If you want to step it up a notch…
Like with any of these articles I write, the marketing knowledge and competencies of our readers fall along a wide spectrum ranging from rookie to pro.
So if you’re brand new to video, don’t read this section and get intimidated. Just start by downloading Loom and using your built-in webcam. Then, layer this stuff on a month or two down the road.
But for those of you who are ready to kick things up a notch, you can scoop up the following three pieces of hardware on Amazon for less than $300 total:
- Blue Yeti Microphone for professional-quality audio
- Logitech HD Pro Webcam C920 for higher-quality video
- Neewer Ring Light Kit for enhanced lighting
In tandem with Loom, these are the only tools I use.
Here’s what the set up looks like in my office:
12 concise tips for producing an effective prospecting video
So now that I’ve brainwashed you about how awesome video prospecting is, narcissistically shared an example of me in action and convinced you to spend next week’s grocery money on recording equipment, let’s take a quick look at how to make a video that actually resonates with your soon-to-be customers.
Here are my 12 best tips.
1. Talk like a human
Remember that time I fell asleep on top of my keyboard a few minutes ago?
Yeah, don’t do that to your prospects.
Talk the way you talk in real life. People don’t want to work with robots. They want to work with people they like.
2. Create an outline, but not a script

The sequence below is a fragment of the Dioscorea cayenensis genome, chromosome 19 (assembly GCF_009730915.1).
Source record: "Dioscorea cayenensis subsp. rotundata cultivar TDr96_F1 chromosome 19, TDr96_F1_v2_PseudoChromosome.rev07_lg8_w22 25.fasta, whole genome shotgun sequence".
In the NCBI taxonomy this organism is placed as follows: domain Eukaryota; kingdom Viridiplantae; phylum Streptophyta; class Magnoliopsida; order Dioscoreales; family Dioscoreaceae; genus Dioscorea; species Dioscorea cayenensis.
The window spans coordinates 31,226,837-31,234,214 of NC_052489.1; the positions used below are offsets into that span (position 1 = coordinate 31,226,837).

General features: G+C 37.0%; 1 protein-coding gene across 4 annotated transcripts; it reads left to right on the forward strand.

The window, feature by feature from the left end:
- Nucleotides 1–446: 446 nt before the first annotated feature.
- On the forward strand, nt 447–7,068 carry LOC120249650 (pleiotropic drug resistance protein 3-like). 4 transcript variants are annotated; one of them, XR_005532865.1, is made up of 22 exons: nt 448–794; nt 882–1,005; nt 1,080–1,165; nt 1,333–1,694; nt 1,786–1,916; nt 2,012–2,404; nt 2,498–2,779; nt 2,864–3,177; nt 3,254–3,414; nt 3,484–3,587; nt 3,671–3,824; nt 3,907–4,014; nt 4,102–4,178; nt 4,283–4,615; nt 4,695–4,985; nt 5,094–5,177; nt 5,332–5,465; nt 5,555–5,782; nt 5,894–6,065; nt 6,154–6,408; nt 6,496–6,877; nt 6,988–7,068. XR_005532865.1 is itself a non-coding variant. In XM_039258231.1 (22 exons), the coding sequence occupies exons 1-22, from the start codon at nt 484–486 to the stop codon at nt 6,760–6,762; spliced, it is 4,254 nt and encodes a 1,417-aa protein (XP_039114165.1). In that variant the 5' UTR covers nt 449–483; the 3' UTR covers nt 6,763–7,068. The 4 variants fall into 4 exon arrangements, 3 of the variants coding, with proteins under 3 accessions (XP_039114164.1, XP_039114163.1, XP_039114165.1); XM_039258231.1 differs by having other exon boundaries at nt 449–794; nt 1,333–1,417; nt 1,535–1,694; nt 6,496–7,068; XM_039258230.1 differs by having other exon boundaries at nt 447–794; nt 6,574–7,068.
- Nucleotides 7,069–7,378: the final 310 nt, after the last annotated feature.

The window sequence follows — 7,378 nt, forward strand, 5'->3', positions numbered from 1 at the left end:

Building on the last point, don’t read from a script. Scripts make you sound inauthentic.
Perfection isn’t the goal here. Establishing a human-to-human connection is.
So instead of a script, think about what you want to say ahead of time and throw a few bullet points up on your screen to glance at as needed.
Or if you’re recording your screen, write your bullets on a sticky note and put that up beside your webcam.
3. Make it 90% about them, 10% about you
Time to sneak in one of my favorite lines:
No one cares who you are or what you do until they believe you’ve seen their problems before, understand them and have solved them for other organizations like theirs.
This isn’t a commercial. It’s your first attempt with a future customer to establish trust by delivering value through your expertise.
So create value first. Save the 10% that’s about you for the end, accompanied by a short ask at most.
4. Find common ground
I’m a diehard Green Bay Packers fan (as are about 99.9% of Wisconsinites). So any time I’m reaching out to another Cheesehead, I’ll comment on last Sunday’s game or whether Aaron Rodgers will be back to Pro Bowler form this fall.
There are a lot of ways to find common ground with someone. Start by looking at their LinkedIn profile.
Where are they from? Any mutual connections? Common interests or organizations you both follow?
Let’s not run a professional background check on the poor guy or gal. And if nothing’s there, don’t force it.
But do your homework and see where you could build a human connection.
5. Keep the video short
“But Joe, yours was almost four minutes long.”
I know. I know. I’m verbose. Heck, I’ve had you reading this darn article for the last 20 minutes.
But I can do better. And so can you.
1-2 minutes is ideal. No one wants to hear you (or me) ramble. Remember, they don’t even know who we are yet.
So create value, quickly. And let them get back to their busy days.
6. Keep the email short too
Sell the value of watching your video – not buying your service.
Baby steps, my friend.
Keep it to a few sentences.
7. Personalize the subject line
Personalization can increase open rates by 26% according to Campaign Monitor.
Take a look through your own inbox. Which emails got your attention enough to open them? Why?